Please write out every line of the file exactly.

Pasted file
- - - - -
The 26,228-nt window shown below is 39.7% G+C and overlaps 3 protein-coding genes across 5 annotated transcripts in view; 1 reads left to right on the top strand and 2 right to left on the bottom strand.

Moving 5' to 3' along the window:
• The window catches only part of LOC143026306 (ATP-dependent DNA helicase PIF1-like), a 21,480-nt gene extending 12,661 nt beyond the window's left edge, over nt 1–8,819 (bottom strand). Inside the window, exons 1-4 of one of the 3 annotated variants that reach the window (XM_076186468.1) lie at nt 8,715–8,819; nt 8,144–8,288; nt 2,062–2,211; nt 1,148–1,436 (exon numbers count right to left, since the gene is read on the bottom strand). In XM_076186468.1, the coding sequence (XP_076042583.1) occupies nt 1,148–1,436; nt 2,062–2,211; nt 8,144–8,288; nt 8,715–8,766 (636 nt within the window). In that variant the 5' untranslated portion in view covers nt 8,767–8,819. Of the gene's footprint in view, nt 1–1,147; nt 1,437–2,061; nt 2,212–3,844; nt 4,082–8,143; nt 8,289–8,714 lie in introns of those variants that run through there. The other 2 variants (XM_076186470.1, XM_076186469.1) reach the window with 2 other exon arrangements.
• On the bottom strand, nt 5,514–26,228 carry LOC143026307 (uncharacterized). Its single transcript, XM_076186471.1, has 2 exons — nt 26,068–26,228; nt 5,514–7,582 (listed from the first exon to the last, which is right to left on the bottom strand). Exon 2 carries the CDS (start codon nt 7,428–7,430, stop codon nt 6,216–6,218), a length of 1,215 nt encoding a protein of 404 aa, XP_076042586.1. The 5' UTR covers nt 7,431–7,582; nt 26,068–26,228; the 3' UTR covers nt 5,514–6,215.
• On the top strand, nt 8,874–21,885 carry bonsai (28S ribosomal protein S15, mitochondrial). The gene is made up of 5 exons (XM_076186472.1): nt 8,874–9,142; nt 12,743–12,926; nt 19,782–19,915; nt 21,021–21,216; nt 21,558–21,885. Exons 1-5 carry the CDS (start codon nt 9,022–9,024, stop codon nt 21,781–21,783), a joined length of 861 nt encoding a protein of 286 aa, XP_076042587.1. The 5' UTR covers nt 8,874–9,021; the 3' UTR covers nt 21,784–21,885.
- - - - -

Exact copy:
The 26,228-nt window shown below is 39.7% G+C and overlaps 3 protein-coding genes across 5 annotated transcripts in view; 1 reads left to right on the top strand and 2 right to left on the bottom strand.

Moving 5' to 3' along the window:
• The window catches only part of LOC143026306 (ATP-dependent DNA helicase PIF1-like), a 21,480-nt gene extending 12,661 nt beyond the window's left edge, over nt 1–8,819 (bottom strand). Inside the window, exons 1-4 of one of the 3 annotated variants that reach the window (XM_076186468.1) lie at nt 8,715–8,819; nt 8,144–8,288; nt 2,062–2,211; nt 1,148–1,436 (exon numbers count right to left, since the gene is read on the bottom strand). In XM_076186468.1, the coding sequence (XP_076042583.1) occupies nt 1,148–1,436; nt 2,062–2,211; nt 8,144–8,288; nt 8,715–8,766 (636 nt within the window). In that variant the 5' untranslated portion in view covers nt 8,767–8,819. Of the gene's footprint in view, nt 1–1,147; nt 1,437–2,061; nt 2,212–3,844; nt 4,082–8,143; nt 8,289–8,714 lie in introns of those variants that run through there. The other 2 variants (XM_076186470.1, XM_076186469.1) reach the window with 2 other exon arrangements.
• On the bottom strand, nt 5,514–26,228 carry LOC143026307 (uncharacterized). Its single transcript, XM_076186471.1, has 2 exons — nt 26,068–26,228; nt 5,514–7,582 (listed from the first exon to the last, which is right to left on the bottom strand). Exon 2 carries the CDS (start codon nt 7,428–7,430, stop codon nt 6,216–6,218), a length of 1,215 nt encoding a protein of 404 aa, XP_076042586.1. The 5' UTR covers nt 7,431–7,582; nt 26,068–26,228; the 3' UTR covers nt 5,514–6,215.
• On the top strand, nt 8,874–21,885 carry bonsai (28S ribosomal protein S15, mitochondrial). The gene is made up of 5 exons (XM_076186472.1): nt 8,874–9,142; nt 12,743–12,926; nt 19,782–19,915; nt 21,021–21,216; nt 21,558–21,885. Exons 1-5 carry the CDS (start codon nt 9,022–9,024, stop codon nt 21,781–21,783), a joined length of 861 nt encoding a protein of 286 aa, XP_076042587.1. The 5' UTR covers nt 8,874–9,021; the 3' UTR covers nt 21,784–21,885.